Overall, the course offers the time and space to build an actionable plan in order to get started on the next level of your business. For some participants, the course helps them realize that their dream is not economically viable or financially feasible. And finding this out sooner than later is better than wasting years of their lives, and sometimes hundreds of thousands of dollars, pursuing an illusion.

We also use a lot of different teaching methods, and keep it very participatory and engaging. I think this type of learning is really effective. We don’t want participants to feel like they’re in a university class or an Extension program, sitting in one class room all day. Instead, we have a variety of lessons, group work, and some field time.

FR: How many ranchers have “graduated” from the Ranching for Profit School? We know they come from all over the country (and beyond). What do they all have in common? Acreage? Mindset? Background? Other?

DP: In the US we have roughly 3,000 alumni. Over 90% of them are from west of the Mississippi. I don’t have accurate counts from our Australian and African colleagues, but in total there are well over 7,000 alumni world-wide!

Dave Bio Picture

Dave Pratt, CEO of Ranch Management Consultants, simplifying your bottom line

And, although I’m not comfortable with really sales-y speak, many participants consider this course the best investment they’ve ever made in their business.

I’ve heard alumni tell people that if they can’t afford to go, they can’t afford not to go. But while these general statements increase our credibility, I encourage people (no matter what level of business you’re at) to look at the cost of maintaining the status quo on their farm or ranch, and the value of turning things around.

For example, a 1% improvement in profit on a 1 million dollar asset is $10,000 (more than 4x the tuition of the school) and the average impact that the school has is >5% increase in the annual return. When you look at the numbers, our success rate is very good.

FR: What happens after a rancher graduates? Can you share more about the Executive Link (EL) program and why it’s so effective?

DP: When ranchers finish the course, they leave with a head full of ideas and a heart full of good intentions. Some of them make dramatic changes transforming their ranches into sustainable businesses, but all too often they fall back into the rut they were in before they came to the school. That’s why we offer the Executive Link.

The EL is based on two critical truths. One, it’s always easier to recognize how someone else ought to do things to improve their business, rather than ourselves, and two, none of us can be fully trusted to do the things that need to be done to get our business to the next level. We are too busy doing what we want to do and unfortunately, there are times when those things aren’t the things that really need to be done. Many of us would rather do the $10-per-hour work of a cowboy or farmer, rather than the $100 or $1,000-per-hour work of a businessman or businesswoman.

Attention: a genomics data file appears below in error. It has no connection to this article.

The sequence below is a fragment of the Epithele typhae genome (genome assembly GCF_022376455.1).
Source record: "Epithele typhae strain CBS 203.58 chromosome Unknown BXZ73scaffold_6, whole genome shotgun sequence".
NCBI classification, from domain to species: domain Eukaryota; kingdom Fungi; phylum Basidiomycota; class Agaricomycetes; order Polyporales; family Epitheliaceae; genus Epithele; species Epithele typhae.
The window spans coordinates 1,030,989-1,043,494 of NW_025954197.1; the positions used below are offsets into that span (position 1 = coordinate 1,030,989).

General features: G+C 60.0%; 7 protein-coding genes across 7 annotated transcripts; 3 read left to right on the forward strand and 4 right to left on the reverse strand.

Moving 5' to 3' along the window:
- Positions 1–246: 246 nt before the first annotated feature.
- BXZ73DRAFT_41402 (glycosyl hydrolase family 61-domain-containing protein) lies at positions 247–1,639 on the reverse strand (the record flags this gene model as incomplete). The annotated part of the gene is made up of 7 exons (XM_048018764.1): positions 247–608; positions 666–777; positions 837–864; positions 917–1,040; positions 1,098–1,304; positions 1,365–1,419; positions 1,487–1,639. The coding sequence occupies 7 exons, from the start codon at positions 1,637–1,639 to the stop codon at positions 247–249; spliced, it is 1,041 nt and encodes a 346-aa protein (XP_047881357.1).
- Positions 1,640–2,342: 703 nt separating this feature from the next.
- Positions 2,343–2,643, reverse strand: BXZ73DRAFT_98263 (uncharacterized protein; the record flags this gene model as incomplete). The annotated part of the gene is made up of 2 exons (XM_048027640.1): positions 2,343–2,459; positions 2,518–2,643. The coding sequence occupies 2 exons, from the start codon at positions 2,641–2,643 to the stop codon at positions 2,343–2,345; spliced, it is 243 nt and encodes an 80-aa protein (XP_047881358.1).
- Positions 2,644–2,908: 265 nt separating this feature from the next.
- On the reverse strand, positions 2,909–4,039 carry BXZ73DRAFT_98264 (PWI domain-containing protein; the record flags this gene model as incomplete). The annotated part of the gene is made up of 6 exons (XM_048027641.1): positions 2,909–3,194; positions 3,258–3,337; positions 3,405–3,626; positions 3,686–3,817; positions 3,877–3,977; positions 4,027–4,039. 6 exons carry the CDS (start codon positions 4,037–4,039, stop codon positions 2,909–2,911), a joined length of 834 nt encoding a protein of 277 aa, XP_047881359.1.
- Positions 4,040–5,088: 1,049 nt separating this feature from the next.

In EL, we try to overcome these barriers by organizing alumni of the Ranching For Profit School into peer advisory boards. Following a structured process, board members provide objective input into one another’s operations. Here’s how it works: with the help of their board, each member makes a plan showing three important things they will do before the next meeting. Their board then holds them accountable at the next meeting to make sure they accomplished what they set out to do. If something has not been completed, boards try to identify the barriers that kept the member from getting things done.

Accountability is not about scolding someone for not getting something done.  Instead, it’s about helping them identify and remove the barriers that are holding them back. It’s about critiquing the business, rather than the person.

And it’s also about building relationships and a reliable network. It’s funny, but sometimes it’s easier to talk about deep things with strangers than it is with the people closest to you, and when you share the worries, dreams, crises and successes that people share on a board, the relationships become very strong, very fast.

Members tell me that they comfortably share things with their boards that they’ve never told anyone, including their families. The investment that members have in each other’s businesses allows for honest conversation, sharing in successes and failures, and a special bond that extends beyond the Ranching for Profit course.

FR: Your book “Healthy Land, Happy Families and Profitable Businesses: Essays to Improve Your Land, Your Life and Your Bottom Line” was just released last month. Congratulations! How did the the idea for the book come about? And, how did you decide on the format of essays? Should it be read front to back or is it more of a reference?

10.29.2013 front book cover

Dave Pratt’s new book, on sale now!

DP: Thank you. I’ve been thinking about writing this book for quite some time, but I try to follow a rule in my business that says before I become consumed by a new project, I’ve got to put something else to bed. This May, the book project finally rose to the top of the “to do” list.

I have been writing a column twice a month for the past eight years for my free blog ProfitTips. It has always struck me as a little sad, and wasteful, that the columns tend to be one-and-done. I don’t like to repeat myself, but I know there are ideas and stories in earlier columns that could benefit our newer subscribers.

My wife and I sorted through nearly 400 past columns, selected those we thought flowed together well and told the story I wanted to tell. The book is all of this information, but we reworked the columns, added to them, incorporated some of the questions and comments I’d received in response, and added several new pieces.